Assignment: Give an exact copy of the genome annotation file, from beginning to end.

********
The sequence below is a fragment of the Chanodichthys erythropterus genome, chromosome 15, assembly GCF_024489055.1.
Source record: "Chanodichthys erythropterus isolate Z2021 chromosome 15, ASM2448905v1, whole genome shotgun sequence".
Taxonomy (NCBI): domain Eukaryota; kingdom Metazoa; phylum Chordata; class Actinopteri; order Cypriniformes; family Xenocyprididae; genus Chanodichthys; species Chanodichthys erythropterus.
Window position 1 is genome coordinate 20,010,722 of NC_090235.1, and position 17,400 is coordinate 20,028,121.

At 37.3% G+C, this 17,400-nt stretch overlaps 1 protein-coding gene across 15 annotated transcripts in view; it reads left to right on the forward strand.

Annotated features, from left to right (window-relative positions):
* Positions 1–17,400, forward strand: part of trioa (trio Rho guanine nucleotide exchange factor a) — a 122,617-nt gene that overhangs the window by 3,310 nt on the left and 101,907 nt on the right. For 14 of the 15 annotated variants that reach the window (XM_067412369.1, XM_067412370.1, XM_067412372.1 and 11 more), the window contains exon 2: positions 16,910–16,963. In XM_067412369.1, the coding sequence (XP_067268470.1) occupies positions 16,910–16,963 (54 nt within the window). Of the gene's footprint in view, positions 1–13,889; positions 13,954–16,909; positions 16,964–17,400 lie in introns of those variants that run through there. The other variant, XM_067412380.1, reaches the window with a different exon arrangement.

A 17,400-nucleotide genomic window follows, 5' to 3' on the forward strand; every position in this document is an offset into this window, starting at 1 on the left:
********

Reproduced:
The sequence below is a fragment of the Chanodichthys erythropterus genome, chromosome 15, assembly GCF_024489055.1.
Source record: "Chanodichthys erythropterus isolate Z2021 chromosome 15, ASM2448905v1, whole genome shotgun sequence".
Taxonomy (NCBI): domain Eukaryota; kingdom Metazoa; phylum Chordata; class Actinopteri; order Cypriniformes; family Xenocyprididae; genus Chanodichthys; species Chanodichthys erythropterus.
Window position 1 is genome coordinate 20,010,722 of NC_090235.1, and position 17,400 is coordinate 20,028,121.

At 37.3% G+C, this 17,400-nt stretch overlaps 1 protein-coding gene across 15 annotated transcripts in view; it reads left to right on the forward strand.

Annotated features, from left to right (window-relative positions):
* Positions 1–17,400, forward strand: part of trioa (trio Rho guanine nucleotide exchange factor a) — a 122,617-nt gene that overhangs the window by 3,310 nt on the left and 101,907 nt on the right. For 14 of the 15 annotated variants that reach the window (XM_067412369.1, XM_067412370.1, XM_067412372.1 and 11 more), the window contains exon 2: positions 16,910–16,963. In XM_067412369.1, the coding sequence (XP_067268470.1) occupies positions 16,910–16,963 (54 nt within the window). Of the gene's footprint in view, positions 1–13,889; positions 13,954–16,909; positions 16,964–17,400 lie in introns of those variants that run through there. The other variant, XM_067412380.1, reaches the window with a different exon arrangement.

A 17,400-nucleotide genomic window follows, 5' to 3' on the forward strand; every position in this document is an offset into this window, starting at 1 on the left: